According to leading British gerontologist Professor Tom Kirkwood, ageing is probably due to the gradual and progressive accumulation of damage in the cells and tissues of our bodies - as opposed to a pre-programmed formula still preferred by some ageing specialists.

In his book Time of Our Lives , Professor Kirkwood, who is head of biological gerontology at Manchester University , argues that while we are genetically designed to put huge effort into the upkeep of the germ-line - egg and sperm cells - which will pass on our characteristics to future generations, our genes pay less heed to the repair and maintenance of the somatic cells which go into heart, lungs, kidneys, brain and the rest of the body.2At a species level, the effect can be seen in the vastly differing life spans of animals. The life of the rat and mouse is short, but hugely productive in genetic terms since these animals have frequent large families of offspring to carry on their blood line. In contrast, primates reproduce rarely and have small families but reach ripe old age.

Ageing is likely to happen because genes treat organisms as disposable: they invest enough in maintenance to enable the organism to get through its natural expectation of life in the wild environment in good shape, but more than this is a waste, writes Professor Kirkwood.

Somatic cells have a finite lifespan and, in older people, these lives get shorter and shorter. Senescent cells begin to appear in the skin and other tissues. This could be due to accumulated cell damage, to the flicking of genetic switches or, as Professor Kirkwood suggests, to an interaction of the two systems.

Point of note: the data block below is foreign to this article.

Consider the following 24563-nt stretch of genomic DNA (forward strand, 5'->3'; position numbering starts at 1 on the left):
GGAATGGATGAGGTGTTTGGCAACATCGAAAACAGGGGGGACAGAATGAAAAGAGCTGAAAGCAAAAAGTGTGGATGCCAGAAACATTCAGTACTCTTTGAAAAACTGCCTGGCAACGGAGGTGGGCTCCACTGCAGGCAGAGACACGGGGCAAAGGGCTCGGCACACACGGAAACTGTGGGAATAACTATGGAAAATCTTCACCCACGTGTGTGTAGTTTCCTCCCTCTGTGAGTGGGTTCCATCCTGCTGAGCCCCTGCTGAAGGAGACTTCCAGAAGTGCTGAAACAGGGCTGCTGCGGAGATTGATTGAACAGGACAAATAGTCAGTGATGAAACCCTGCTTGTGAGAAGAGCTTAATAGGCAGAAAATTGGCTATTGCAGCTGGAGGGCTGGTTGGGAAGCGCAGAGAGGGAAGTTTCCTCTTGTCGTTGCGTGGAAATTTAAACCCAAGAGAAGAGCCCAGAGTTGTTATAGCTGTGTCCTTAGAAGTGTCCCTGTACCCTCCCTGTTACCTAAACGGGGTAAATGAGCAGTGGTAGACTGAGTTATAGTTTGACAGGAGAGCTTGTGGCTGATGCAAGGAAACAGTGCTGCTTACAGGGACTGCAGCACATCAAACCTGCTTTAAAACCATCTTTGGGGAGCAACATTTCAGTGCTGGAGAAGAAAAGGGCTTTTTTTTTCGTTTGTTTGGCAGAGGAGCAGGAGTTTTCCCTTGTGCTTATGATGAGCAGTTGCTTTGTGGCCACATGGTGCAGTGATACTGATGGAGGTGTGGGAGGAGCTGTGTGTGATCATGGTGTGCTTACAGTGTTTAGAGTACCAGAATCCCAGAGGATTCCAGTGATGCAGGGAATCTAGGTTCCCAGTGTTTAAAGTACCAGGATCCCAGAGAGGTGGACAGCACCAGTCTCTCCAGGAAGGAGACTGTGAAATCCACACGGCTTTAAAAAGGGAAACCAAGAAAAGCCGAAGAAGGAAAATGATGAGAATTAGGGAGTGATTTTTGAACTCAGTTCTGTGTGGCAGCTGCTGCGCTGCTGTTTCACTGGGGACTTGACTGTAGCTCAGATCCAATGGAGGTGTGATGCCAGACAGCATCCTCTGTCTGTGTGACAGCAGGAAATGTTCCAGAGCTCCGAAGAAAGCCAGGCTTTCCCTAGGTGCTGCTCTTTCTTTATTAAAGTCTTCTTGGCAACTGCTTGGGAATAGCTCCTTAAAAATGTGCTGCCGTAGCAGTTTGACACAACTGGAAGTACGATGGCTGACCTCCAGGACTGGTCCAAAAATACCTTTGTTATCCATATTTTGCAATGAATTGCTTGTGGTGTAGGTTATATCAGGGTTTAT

Random damage may activate genetic control mechanisms, with names like senescence-derived inhibitor and mortality factor 4, which suppress cell division in an effort to protect the body from further damage. But this signals a gradual drawing down of the shutters for the ageing body.

Those who make it to extreme old age in good health may be those who have somehow managed to avoid accumulating too much junk in their cells and triggering the control mechanisms that lead to cellular ageing.

They may have more accurate mechanisms than most for making the vast array of proteins which the body needs for routine functions and for clearing up the garbage from everyday metabolism - so These chemical relatives of oxygen are released when cells use oxygen to produce energy , but left unchecked they can wreak havoc around cells.

Companies specialising in anti-ageing products already make millions of pounds from marketing anti-oxidant products which claim

to mop up free radicals. Eating fruit and vegetables rich in the antioxidant vitamins C and E may also help. But centenarians may have particularly well developed, natural anti-oxidant systems.

They must also have a range of genes which reduces their susceptibility to the most common enemies of the ageing body - heart disease, strokes and Alzheimer s disease. As yet, only one of these susceptibility genes - for Alzheimers disease - has been elucidated, and shown to have a favourable profile in those who reach extreme old age.3But candidates are under investigation for heart disease, cancer and other important killers of elderly people.

Identification of these mechanisms brings the potential for therapeutic interventions which could offer the prospect of extreme old age for all.